“I voted” stickers at the Mount Vernon Recreation Center in Alexandria in June 2015. (Jabin Botsford/The Washington Post)

The waiting is over.

The Post’s editorial board made its choices known in next Tuesday’s gubernatorial primaries: Ralph Northam for the Democrats and Frank Wagner for the Republicans.

For political junkies, and political campaigns, editorial board endorsements are eagerly followed, though the effect such endorsements have on Election Day is unclear.

Only once in recent Virginia statewide elections has an endorsement made a difference in a race’s outcome: The Post’s 2009 endorsement of Sen. Creigh Deeds in the Democratic primary.

There are striking similarities between the Deeds and Northam endorsements. In 2009, The Post said of Deeds:

“Our judgment, from watching Mr. Deeds over the years, is that he is more politically astute than his “aw, shucks” persona might suggest.”

Of Lt. Gov. Northam, the editorial board said:

“His aw-shucks country-doctor affect notwithstanding, Mr. Northam is a shrewd politician whose decade in office — six years as a state senator, and now as lieutenant governor — has made him highly regarded in Richmond, including among Republican lawmakers, who tried to recruit him to switch parties in 2009.”

“Astute,” “shrewd,” and, “aw, shucks.” It seems that in the editorial board’s eyes, Deeds and Northam are cut from the same political cloth.

The Northam campaign is counting on The Post endorsement to seal the deal on Tuesday, as happened for Deeds eight years ago, and has already bundled the endorsement into a campaign ad.

The Post’s pick should help Northam at the margins. And, because Virginia primaries tend to be low-turnout affairs, every little boost, especially in vote-rich Northern Virginia, can make the difference.

But what to make of the endorsement of Sen. Frank Wagner for the GOP nomination?

The editorial board praises Wagner for being “in some ways a GOP version of Mr. Northam — down-to-earth, substantive, principled and well-versed in policy and the ways of Richmond.”

Republican voters might view that as damning comparison.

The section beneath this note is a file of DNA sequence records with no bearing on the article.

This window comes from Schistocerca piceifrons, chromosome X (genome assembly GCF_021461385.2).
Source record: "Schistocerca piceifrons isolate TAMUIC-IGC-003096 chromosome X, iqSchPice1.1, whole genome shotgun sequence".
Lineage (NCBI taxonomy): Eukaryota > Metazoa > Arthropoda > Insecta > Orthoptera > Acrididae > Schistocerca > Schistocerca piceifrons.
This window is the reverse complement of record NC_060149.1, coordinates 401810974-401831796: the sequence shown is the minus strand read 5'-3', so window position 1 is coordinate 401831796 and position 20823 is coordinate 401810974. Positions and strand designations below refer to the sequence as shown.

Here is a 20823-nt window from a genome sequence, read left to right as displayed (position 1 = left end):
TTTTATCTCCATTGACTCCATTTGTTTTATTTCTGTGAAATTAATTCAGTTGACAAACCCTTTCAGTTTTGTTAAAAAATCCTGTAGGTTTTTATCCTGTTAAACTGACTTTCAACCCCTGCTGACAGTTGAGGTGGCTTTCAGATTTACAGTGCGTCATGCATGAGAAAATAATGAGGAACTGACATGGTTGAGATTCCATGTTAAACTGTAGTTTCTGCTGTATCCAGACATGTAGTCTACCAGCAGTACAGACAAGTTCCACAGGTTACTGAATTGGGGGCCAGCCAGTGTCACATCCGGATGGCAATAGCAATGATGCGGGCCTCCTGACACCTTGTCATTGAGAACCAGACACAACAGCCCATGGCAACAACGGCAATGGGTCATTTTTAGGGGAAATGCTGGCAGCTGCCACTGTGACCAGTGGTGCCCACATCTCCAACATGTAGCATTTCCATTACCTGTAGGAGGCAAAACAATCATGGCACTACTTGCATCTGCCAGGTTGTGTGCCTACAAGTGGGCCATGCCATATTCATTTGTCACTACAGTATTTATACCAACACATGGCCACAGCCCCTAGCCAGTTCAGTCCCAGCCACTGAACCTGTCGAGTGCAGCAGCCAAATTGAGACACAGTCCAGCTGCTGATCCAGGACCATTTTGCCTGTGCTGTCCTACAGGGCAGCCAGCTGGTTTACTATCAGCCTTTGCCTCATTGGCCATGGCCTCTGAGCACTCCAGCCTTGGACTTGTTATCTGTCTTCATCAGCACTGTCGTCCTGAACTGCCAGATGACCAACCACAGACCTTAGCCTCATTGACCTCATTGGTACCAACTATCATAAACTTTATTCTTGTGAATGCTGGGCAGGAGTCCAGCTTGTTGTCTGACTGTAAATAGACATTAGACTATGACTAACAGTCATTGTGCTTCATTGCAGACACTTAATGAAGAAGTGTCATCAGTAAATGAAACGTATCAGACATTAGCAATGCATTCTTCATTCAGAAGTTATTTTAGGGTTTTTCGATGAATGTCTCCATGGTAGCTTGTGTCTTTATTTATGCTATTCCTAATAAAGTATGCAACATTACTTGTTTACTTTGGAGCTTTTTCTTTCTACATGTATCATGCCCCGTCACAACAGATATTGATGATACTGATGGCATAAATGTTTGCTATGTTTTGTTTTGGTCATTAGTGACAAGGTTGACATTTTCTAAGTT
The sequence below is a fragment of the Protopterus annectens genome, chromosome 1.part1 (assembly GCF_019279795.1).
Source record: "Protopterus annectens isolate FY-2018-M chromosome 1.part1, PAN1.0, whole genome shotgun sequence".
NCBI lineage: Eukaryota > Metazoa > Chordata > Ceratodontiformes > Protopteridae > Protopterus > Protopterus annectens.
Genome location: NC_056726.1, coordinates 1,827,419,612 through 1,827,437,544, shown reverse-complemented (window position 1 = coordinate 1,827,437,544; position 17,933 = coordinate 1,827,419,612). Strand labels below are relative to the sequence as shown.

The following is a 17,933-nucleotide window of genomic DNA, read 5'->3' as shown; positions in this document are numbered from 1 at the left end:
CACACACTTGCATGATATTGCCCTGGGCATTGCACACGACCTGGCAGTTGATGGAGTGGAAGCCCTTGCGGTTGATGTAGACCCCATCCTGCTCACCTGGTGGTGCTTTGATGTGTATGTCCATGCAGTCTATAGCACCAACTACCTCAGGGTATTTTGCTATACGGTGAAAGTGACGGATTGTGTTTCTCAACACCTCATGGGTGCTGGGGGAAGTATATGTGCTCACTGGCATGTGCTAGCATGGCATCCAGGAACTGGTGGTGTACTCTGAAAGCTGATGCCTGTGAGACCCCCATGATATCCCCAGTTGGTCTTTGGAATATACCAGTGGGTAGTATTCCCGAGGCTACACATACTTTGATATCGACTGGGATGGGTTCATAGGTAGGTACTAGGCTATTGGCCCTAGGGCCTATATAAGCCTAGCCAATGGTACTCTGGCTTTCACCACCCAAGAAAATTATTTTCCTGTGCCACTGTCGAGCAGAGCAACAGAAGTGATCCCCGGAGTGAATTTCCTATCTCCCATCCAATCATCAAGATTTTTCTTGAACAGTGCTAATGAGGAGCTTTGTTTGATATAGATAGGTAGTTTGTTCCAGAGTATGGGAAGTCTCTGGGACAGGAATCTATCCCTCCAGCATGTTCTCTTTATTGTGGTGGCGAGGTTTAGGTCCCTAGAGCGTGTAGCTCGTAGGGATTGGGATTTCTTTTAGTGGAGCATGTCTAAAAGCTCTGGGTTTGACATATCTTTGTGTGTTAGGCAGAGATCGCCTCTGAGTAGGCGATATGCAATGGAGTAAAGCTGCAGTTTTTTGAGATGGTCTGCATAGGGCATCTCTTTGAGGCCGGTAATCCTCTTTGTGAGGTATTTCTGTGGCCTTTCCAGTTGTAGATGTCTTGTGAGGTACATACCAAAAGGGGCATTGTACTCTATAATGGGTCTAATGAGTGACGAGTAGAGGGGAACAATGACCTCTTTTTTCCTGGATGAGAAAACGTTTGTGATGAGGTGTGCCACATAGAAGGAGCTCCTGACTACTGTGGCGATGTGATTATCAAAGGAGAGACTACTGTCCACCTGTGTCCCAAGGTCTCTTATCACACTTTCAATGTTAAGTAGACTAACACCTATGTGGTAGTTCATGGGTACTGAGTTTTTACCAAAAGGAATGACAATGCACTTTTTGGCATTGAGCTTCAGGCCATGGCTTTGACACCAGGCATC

But it isn’t unfair.

Wagner is a down-to-earth guy. And he was able to score legitimate points against Republican frontrunner Ed Gillespie in their April debate over Gillespie’s tax proposal.

He also has spent more time and given more thought than his Republican rivals to the economically distressed regions in Southside and Southwest Virginia.

The Roanoke Times said Wagner’s ideas are “very geographically specific,” focusing on infrastructure as a way to bring prosperity back to those regions.

Wagner’s problem is that Republican orthodoxy (or what’s left of it), stands against tax hikes, which Wagner is unafraid of saying are essential to getting his infrastructure plans off the ground.

Wagner’s apostasy, which is something of a reversion to form if one looks back far enough in Virginia politics, doesn’t sit well with the modern GOP base.

Some may like Wagner personally (if they know who he is). But the tax thing? No dice.

Then there are also those Republicans who recall the nasty intramural dust-up in 2014 over control of the state party’s 2nd Congressional District, a fight that introduced the term “slating” to the wider political world.

More than a few Republicans still recall Wagner’s actions in that fight. The party made every effort to smooth over the differences between the factions, but Wagner’s statewide brand among base voters took a lasting hit.

And it is exactly these sort of voters — still anti-tax, and some still smarting over slating — who will show up to vote on primary election day.

As The Post says, Wagner is “an underdog lagging in money and, outside his Virginia Beach district, name recognition.”

True. Wagner will remain a force in the Senate, and he will be able to push some of the ideas he’s proposed in this campaign from his perch in that chamber.

And he will have a fantastic memento of this campaign: The Post’s endorsement.